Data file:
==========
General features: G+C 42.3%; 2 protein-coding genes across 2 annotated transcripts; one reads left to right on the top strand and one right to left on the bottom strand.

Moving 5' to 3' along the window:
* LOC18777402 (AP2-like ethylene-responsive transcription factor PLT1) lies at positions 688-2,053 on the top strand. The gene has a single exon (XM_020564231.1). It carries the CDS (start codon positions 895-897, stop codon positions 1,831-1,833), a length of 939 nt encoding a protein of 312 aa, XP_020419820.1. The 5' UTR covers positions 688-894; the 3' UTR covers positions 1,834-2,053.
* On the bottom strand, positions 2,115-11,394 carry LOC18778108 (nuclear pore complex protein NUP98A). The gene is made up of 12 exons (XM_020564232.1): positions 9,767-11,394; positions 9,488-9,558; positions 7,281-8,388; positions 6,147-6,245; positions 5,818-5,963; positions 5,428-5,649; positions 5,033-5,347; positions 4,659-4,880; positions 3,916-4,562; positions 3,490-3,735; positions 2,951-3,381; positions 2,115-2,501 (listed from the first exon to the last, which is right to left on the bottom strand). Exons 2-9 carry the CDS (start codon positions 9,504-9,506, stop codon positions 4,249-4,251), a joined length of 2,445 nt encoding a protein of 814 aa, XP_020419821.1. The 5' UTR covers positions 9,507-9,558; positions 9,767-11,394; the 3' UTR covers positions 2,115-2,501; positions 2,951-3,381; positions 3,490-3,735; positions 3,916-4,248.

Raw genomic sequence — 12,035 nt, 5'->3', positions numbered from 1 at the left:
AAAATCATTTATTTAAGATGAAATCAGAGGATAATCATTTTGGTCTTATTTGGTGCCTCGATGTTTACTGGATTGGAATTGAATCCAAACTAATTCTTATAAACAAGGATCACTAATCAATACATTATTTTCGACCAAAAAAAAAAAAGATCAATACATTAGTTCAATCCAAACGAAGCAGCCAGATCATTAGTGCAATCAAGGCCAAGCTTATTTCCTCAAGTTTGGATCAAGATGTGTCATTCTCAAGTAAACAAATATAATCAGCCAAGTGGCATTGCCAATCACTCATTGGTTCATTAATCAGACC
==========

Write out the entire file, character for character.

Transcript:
General features: G+C 42.3%; 2 protein-coding genes across 2 annotated transcripts; one reads left to right on the top strand and one right to left on the bottom strand.

Moving 5' to 3' along the window:
* LOC18777402 (AP2-like ethylene-responsive transcription factor PLT1) lies at positions 688-2,053 on the top strand. The gene has a single exon (XM_020564231.1). It carries the CDS (start codon positions 895-897, stop codon positions 1,831-1,833), a length of 939 nt encoding a protein of 312 aa, XP_020419820.1. The 5' UTR covers positions 688-894; the 3' UTR covers positions 1,834-2,053.
* On the bottom strand, positions 2,115-11,394 carry LOC18778108 (nuclear pore complex protein NUP98A). The gene is made up of 12 exons (XM_020564232.1): positions 9,767-11,394; positions 9,488-9,558; positions 7,281-8,388; positions 6,147-6,245; positions 5,818-5,963; positions 5,428-5,649; positions 5,033-5,347; positions 4,659-4,880; positions 3,916-4,562; positions 3,490-3,735; positions 2,951-3,381; positions 2,115-2,501 (listed from the first exon to the last, which is right to left on the bottom strand). Exons 2-9 carry the CDS (start codon positions 9,504-9,506, stop codon positions 4,249-4,251), a joined length of 2,445 nt encoding a protein of 814 aa, XP_020419821.1. The 5' UTR covers positions 9,507-9,558; positions 9,767-11,394; the 3' UTR covers positions 2,115-2,501; positions 2,951-3,381; positions 3,490-3,735; positions 3,916-4,248.

Raw genomic sequence — 12,035 nt, 5'->3', positions numbered from 1 at the left:
AAAATCATTTATTTAAGATGAAATCAGAGGATAATCATTTTGGTCTTATTTGGTGCCTCGATGTTTACTGGATTGGAATTGAATCCAAACTAATTCTTATAAACAAGGATCACTAATCAATACATTATTTTCGACCAAAAAAAAAAAAGATCAATACATTAGTTCAATCCAAACGAAGCAGCCAGATCATTAGTGCAATCAAGGCCAAGCTTATTTCCTCAAGTTTGGATCAAGATGTGTCATTCTCAAGTAAACAAATATAATCAGCCAAGTGGCATTGCCAATCACTCATTGGTTCATTAATCAGACC